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We found a new holistic vet, and I took Rodrigo and Sydney in for a wellness check. Rodrigo walked away with a clean bill of health. He has inflammation in his joints, but that was expected and is getting better through a raw food diet and supplements. Sydney, on the other hand, is overweight, which I knew, and the veterinarian suspected that she has an under-active thyroid, which may be the reason she is having trouble losing weight. Tests showed that her thyroid is fine, but the veterinarian stressed that I need to add more vegetables to my dogs' diet.
I was adding an all-natural vegetable supplement to Sydney's diet; a tablespoonful a day. However, her vet says that this isn't enough. He recommended changing Sydney's diet so that 1/3 of her meals are vegetables (the serving suggestion on the supplement is significantly less). I increased the amount of the supplement to Sydney's meals, but this meant that I went through several containers a week which was outside my budget.
Following my vet's recommendations, I realized that I needed to make a vegetable mixture myself.
Vegetables I'm Adding to Our Dog's Meals
Dr. Yearout gave me a print out of vegetables he wanted me to add to our dogs' diet, checking off the ones he wanted me to focus on, which includes the following:
- collard greens
- dandelion greens
- green beans
- yellow squash
Fruits I Occasionally Feed to Our Dogs' Meals
- Apples: Apples are packed with vitamin “C” and pectin. Pectin is a powerful detoxifier, reducing the risk of heart disease. Because it slows the absorption of sugars, it is beneficial to animals with diabetes. With the exception of avocados (don't give to birds), apples are the only fruit that may be mixed with vegetables. Apples are best when in season. Leave skin intact.
- Berries: Berries are rich in vitamins “A” and “C”, potassium and fiber. Check your pet's stool to make sure they can assimilate berries. When choosing strawberries try to buy organic. Like bananas, strawberries are often contaminated with insecticide sprays.
DIY Vegetable Blend for Our Dogs
With four dogs, I could no longer afford the all natural vegetable supplement, I attempted to make a vegetable mix using the notes from my veterinarian and recipes from other raw feeders. In my first attempt, I added the following vegetables, roots, and supplements. Please keep in mind that I'm not a nutritionist.
DIY Vegetable Mix for Dogs (ingredients optional):
Why are ingredients optional? I choose vegetables that are available, low glycemic, and safe for my dogs. Every veggie mix that I make is a little different; if I'm low on time, then I get fewer vegetables and other ingredients.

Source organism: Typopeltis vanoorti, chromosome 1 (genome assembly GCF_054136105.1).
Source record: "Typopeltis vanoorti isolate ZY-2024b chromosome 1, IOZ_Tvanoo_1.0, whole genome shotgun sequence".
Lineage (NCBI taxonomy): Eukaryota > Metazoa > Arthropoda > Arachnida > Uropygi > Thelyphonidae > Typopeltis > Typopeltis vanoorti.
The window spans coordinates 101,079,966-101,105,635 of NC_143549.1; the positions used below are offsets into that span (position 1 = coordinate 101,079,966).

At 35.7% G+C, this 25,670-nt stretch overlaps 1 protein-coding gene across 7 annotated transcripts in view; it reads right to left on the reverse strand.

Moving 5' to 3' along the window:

- one bunch of organic spinach or collard greens
- one bunch of organic kale
- one bunch of organic parsley
- one bunch of organic celery
- 5 organic zucchini
- 1-2″ of ginger (purchased a root and cut an inch or two off)
- 1 whole lemon, with peel
- 3-4 tablespoons of local raw honey (or 2-3 tablespoons of bee pollen)
- 1/4 cup of Flora4 (optional)
- 1/4 cup of green-lipped mussel powder (optional)
- 1 tablespoon of ground kelp (optional)
- 1 tablespoon of spirulina/chlorella (optional)
- 2-3 cups of bone broth; made with turmeric or golden paste (optional)
The dogs love it. Sydney's been eating her food with more vigor since I started adding the above mixture, which J named Jenga-Juice for Dogs, to her food.
You don't have to follow the above recipe. You can make any blend of vegetables that you like as long as they're safe for your dog.
What You'll Need to Create this Veggie Mix
I used the following tools to mix up 10 pounds:
- knife (CLICK HERE to learn more about the knives I use)
- cutting board
- 8-qt mixing bowl
- Nutri-Bullet (or blender)
- mixing spoon
- Ball wide-mouthed jars
It takes about 30-45 minutes to chop, blend, and mix everything. I then transfer the mixture into glass jars and freeze. Tip: don't seal the containers until the veggie mix is frozen. Super easy.
Creating Bone Broth
I store several containers of bone broth in the freezer. I order my bones through our local raw food co-op and store them in a dedicated freezer.
Cost and Storage of My Veggie Mix for Dogs
COST: It costs less than $25 to pick up all of the ingredients for my natural vegetable supplement and I was able to make enough to last almost a month. Instead of spending $100 a month, I'm spending $25 a month, which is well within my budget. At the moment, only Sydney is getting the vegetable blend. I will be creating a larger batch later this month and adding it to all of our dogs' food.
STORAGE: The supplement is ladled into Ball glass containers containers. I store the veggie mix in the freezer until needed.
DISCLAIMER: My recipe is similar to several recipes available online that have been created by raw feeders. The ingredients I used are a blend of information from our holistic veterinarian, my friends Tina B and Nikki R, and a raw feeder I follow named Kayak S.
Have More Questions About My Veggie Mix?
You're not alone! I received several questions which inspired a blog post to clarify my veggie mix to readers.
2018 update: Sydney's blood work revealed that her thyroid is healthy; however, I haven't changed her diet and supplements beyond reducing the amount she eats. She lost more than 10 pounds with less food and light exercise.